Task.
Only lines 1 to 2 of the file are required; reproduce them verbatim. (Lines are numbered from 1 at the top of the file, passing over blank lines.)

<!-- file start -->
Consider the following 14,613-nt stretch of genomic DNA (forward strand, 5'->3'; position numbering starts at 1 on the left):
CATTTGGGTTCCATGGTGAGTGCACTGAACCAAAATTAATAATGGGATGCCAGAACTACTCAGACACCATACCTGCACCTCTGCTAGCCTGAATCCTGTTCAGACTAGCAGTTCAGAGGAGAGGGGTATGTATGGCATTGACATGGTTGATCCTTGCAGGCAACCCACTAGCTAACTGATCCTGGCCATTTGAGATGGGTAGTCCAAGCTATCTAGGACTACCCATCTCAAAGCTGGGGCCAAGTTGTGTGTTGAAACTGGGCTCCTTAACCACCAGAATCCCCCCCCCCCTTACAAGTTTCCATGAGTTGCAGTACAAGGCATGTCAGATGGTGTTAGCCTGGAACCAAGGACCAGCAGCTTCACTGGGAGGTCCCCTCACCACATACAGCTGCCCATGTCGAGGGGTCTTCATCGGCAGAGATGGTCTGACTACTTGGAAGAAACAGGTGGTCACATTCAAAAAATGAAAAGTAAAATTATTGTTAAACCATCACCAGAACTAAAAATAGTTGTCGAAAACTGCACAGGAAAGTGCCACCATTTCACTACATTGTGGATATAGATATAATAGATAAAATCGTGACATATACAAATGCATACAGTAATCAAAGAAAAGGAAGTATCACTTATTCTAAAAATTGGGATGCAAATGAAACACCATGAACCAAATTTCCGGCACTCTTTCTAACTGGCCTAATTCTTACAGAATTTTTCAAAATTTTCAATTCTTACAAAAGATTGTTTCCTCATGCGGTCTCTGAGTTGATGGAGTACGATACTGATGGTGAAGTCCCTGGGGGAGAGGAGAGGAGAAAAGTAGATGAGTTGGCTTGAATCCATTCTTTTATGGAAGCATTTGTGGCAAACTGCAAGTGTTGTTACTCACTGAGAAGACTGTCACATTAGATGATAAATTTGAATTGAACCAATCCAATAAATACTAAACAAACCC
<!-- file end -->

Consider the following 14,613-nt stretch of genomic DNA (forward strand, 5'->3'; position numbering starts at 1 on the left):
CATTTGGGTTCCATGGTGAGTGCACTGAACCAAAATTAATAATGGGATGCCAGAACTACTCAGACACCATACCTGCACCTCTGCTAGCCTGAATCCTGTTCAGACTAGCAGTTCAGAGGAGAGGGGTATGTATGGCATTGACATGGTTGATCCTTGCAGGCAACCCACTAGCTAACTGATCCTGGCCATTTGAGATGGGTAGTCCAAGCTATCTAGGACTACCCATCTCAAAGCTGGGGCCAAGTTGTGTGTTGAAACTGGGCTCCTTAACCACCAGAATCCCCCCCCCCCTTACAAGTTTCCATGAGTTGCAGTACAAGGCATGTCAGATGGTGTTAGCCTGGAACCAAGGACCAGCAGCTTCACTGGGAGGTCCCCTCACCACATACAGCTGCCCATGTCGAGGGGTCTTCATCGGCAGAGATGGTCTGACTACTTGGAAGAAACAGGTGGTCACATTCAAAAAATGAAAAGTAAAATTATTGTTAAACCATCACCAGAACTAAAAATAGTTGTCGAAAACTGCACAGGAAAGTGCCACCATTTCACTACATTGTGGATATAGATATAATAGATAAAATCGTGACATATACAAATGCATACAGTAATCAAAGAAAAGGAAGTATCACTTATTCTAAAAATTGGGATGCAAATGAAACACCATGAACCAAATTTCCGGCACTCTTTCTAACTGGCCTAATTCTTACAGAATTTTTCAAAATTTTCAATTCTTACAAAAGATTGTTTCCTCATGCGGTCTCTGAGTTGATGGAGTACGATACTGATGGTGAAGTCCCTGGGGGAGAGGAGAGGAGAAAAGTAGATGAGTTGGCTTGAATCCATTCTTTTATGGAAGCATTTGTGGCAAACTGCAAGTGTTGTTACTCACTGAGAAGACTGTCACATTAGATGATAAATTTGAATTGAACCAATCCAATAAATACTAAACAAACCC